Businessman Says Life 'Ruined' Following Sexual Abuse Allegations

Updated: 11/06/2012 7:45 AM KSTP.com By: Leslie Dyste

Hours after jury selection was to have begun in the criminal sexual conduct case against him, businessman William Wanner sat next to his attorneys in an office across from the downtown Minneapolis courthouse overcome by relief and disbelief.

"It's been such a terrible ordeal that I faced and what I keep thinking: 'OK, my life's really been ruined.' How do I ever get my reputation back? And I don't know how to do that," Wanner told reporters Monday afternoon.

Wanner, 69, owner of Wanner Engineering, had been accused of inappropriately touching a then-10 year-old girl at the Minneapolis Club swimming pool and hot tub on two dates in December 2009.

Prosecutors dismissed the case Monday morning after a series of losses in court significantly reduced the amount of evidence that could be admitted at trial.

An appeals court dismissed testimony from the victim during which she said Wanner had touched her "private parts," ruling the girl was badgered during a police interview.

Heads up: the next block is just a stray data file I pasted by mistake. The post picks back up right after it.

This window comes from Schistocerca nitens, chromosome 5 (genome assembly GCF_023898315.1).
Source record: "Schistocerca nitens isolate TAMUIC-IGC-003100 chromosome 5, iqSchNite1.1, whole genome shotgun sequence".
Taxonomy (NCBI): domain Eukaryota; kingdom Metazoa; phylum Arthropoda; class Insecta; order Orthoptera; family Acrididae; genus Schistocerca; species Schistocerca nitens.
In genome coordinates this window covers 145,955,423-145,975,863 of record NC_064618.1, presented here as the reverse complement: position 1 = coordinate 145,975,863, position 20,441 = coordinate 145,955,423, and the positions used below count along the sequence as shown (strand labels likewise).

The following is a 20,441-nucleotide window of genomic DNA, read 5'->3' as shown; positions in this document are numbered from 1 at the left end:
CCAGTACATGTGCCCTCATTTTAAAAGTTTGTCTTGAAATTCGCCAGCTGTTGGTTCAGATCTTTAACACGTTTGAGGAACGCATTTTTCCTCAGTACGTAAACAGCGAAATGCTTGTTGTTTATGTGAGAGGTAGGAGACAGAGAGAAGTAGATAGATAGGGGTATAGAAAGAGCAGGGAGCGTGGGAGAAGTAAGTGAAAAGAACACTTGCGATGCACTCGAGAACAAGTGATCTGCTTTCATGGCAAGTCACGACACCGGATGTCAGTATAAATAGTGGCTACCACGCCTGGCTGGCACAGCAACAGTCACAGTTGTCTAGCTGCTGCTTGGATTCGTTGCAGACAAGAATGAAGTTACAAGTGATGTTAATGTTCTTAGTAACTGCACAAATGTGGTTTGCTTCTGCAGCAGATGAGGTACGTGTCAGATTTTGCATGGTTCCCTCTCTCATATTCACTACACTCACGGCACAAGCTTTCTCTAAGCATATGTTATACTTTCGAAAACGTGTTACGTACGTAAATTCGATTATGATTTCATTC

A separate ruling by a different judge restricted the use of surveillance video that prosecutors claimed "corroborates" the abuse.

According to an unusual filing Monday dismissing the case, the victim was prepared to testify that no abuse occurred.

Combined with the other evidentiary rulings, Assistant Hennepin County Attorney Darren Borg wrote, "there is presently insufficient admissible evidence to have a reasonable probability of obtaining a conviction."

Hennepin County Attorney Mike Freeman declined to comment but his spokesman, Chuck Laszewski, told 5 EYEWITNESS NEWS, "Justice required us to dismiss the case, and we did."

One of Wanner's attorneys, Joe Friedberg, blasted Freeman for waiting two and a half years to dismiss the case.

"It shows a county attorney who is pathologically unable to admit that he has made a mistake. And to use his office to abuse Bill Wanner, a man completely innocent of all of these charges, is the most outrageous thing I've ever seen in the practice of law," Friedberg told reporters.